How does an Electric shower work?
Electric showers require an electrical connection and a cold-water supply. The cold water will pass through the shower unit and be heated by a heating element. The heating element will become warmer when powered by the electricity and when the cold water passes it will pick up the heat and exit through the shower head. It’s best to think that electric showers have very similar functions to the that of a house hold kettle. The water is heated up inside the unit by a heating element which is powered by electricity, providing the hot water.
Electric showers are the perfect option for smaller accommodation such as mobile homes, flats and secondary bathroom in an existing home. This is because they require minimal adjustments to the existing plumbing system and will not affect the hot water supply. The great thing about electric showers is that because they have an electrical supply the hot water is almost instantaneous when turning the shower on. Electric showers act as a self-containing unit, heating and pumping the water making the showering experience more efficient. This also means that the unpleasant change in temperature when someone is using the shower and the hot tap at the same time is lost with an electric shower.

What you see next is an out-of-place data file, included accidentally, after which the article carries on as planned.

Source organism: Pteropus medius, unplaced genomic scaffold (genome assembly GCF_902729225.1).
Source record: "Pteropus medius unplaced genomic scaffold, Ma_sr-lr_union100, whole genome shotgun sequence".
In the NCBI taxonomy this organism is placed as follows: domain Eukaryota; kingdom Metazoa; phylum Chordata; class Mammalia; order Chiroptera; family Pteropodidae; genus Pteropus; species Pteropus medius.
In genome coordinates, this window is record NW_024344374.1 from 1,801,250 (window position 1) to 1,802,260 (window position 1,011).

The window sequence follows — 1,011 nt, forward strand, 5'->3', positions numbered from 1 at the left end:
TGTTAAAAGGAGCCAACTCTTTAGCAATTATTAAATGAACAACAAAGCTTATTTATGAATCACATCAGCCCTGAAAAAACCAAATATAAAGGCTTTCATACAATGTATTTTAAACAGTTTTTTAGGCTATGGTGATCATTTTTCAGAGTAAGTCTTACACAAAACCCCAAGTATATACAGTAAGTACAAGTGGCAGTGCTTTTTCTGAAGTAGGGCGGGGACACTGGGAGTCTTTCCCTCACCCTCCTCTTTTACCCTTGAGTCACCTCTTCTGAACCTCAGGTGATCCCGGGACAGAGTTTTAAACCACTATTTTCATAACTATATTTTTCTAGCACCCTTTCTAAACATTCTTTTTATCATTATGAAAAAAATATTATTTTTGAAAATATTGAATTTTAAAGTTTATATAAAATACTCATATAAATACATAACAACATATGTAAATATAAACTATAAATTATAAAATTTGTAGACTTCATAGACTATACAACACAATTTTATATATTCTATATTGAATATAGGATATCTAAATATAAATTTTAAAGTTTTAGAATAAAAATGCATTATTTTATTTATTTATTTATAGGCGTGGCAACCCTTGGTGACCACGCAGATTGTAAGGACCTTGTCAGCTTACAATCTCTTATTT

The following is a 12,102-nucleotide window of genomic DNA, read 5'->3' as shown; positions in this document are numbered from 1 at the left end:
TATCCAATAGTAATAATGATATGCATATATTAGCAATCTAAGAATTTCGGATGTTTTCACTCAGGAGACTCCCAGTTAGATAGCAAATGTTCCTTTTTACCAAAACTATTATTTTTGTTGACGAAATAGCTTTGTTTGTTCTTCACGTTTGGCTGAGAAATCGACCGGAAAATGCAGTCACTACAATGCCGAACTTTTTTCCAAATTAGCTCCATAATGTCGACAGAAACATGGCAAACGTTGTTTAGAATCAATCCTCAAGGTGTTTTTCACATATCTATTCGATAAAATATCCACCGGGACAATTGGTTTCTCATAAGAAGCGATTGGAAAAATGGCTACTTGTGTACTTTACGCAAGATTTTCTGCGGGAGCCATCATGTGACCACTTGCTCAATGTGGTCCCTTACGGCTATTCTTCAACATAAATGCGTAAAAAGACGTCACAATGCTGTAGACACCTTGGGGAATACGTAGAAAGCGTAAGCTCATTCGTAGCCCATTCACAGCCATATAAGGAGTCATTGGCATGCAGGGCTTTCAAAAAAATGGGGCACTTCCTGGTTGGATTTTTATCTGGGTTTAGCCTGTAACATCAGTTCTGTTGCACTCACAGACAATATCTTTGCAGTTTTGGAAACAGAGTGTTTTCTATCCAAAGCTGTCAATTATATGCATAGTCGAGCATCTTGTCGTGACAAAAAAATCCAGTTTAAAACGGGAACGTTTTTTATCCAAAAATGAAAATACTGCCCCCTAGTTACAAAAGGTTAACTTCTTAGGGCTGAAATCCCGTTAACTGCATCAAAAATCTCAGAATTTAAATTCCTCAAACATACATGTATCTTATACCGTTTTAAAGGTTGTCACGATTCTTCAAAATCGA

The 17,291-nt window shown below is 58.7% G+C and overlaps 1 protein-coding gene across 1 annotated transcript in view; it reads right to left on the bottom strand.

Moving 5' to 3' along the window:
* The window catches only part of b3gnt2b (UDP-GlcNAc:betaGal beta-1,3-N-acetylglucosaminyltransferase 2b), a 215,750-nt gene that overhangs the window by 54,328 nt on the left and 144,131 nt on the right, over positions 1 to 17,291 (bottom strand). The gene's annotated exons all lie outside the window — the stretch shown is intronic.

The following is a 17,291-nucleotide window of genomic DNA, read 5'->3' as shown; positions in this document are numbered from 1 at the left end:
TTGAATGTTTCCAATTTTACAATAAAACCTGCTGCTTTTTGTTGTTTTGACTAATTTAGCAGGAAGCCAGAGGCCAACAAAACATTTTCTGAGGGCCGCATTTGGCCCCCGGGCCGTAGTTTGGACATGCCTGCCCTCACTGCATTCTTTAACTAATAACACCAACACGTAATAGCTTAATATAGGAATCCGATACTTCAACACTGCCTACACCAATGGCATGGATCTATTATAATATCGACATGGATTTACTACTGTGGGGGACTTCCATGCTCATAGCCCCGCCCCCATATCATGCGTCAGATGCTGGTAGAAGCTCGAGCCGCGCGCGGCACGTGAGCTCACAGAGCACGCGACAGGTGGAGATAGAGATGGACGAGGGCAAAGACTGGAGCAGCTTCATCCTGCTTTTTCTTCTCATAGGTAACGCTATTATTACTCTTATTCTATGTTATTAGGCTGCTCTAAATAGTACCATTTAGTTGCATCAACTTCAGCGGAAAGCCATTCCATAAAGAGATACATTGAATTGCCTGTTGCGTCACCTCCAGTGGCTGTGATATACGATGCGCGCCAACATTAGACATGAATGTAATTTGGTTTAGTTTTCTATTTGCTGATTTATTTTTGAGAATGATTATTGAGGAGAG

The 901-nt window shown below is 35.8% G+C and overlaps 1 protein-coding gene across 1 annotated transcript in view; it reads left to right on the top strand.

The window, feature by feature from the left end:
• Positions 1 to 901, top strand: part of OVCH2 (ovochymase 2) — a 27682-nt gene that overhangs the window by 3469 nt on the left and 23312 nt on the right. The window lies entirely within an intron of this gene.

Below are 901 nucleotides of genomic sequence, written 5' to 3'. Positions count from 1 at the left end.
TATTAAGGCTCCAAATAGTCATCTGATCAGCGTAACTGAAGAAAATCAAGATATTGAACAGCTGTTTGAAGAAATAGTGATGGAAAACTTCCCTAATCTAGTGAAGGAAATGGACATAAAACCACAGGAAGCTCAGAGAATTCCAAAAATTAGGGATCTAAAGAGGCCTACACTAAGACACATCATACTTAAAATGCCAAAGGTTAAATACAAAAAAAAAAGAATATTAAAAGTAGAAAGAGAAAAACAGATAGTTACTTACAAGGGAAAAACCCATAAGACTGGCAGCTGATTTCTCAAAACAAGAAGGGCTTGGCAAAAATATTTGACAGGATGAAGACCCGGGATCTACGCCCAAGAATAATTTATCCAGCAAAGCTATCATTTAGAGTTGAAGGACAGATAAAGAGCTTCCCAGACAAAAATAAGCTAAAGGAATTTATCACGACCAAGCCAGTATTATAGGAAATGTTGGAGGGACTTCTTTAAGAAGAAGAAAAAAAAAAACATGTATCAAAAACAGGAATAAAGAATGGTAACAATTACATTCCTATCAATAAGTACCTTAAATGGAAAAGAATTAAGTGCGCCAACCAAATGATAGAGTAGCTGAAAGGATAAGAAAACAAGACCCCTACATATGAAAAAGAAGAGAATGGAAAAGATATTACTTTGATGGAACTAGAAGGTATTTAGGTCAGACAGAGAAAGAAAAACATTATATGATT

A common misconception is that an electric shower is a power shower this is incorrect. An electric shower uses mains pressure which is then reduced by the heating element. The lower the water temperature the more work the heating element has to do which then results in poor pressure from the shower, so if you’re looking for a high pressure shower an electric shower may not be the best option. Electric showers can be expensive to get installed if you don’t already have the power supply in place already as you will need to get a 10mm cable installed from the fuse board to the shower location.
The heating element is completely sealed within the unit and the electricity has no contact with the water. Installing an electric shower will require an up to date fuse board that is capable of providing a current rated over 60 amps. Another specification for an electric shower is making sure you have a residual current device (RCD). This could be part of the current fuse board or a separate unit which is able to interrupt the showers electrical circuit should a fault occur.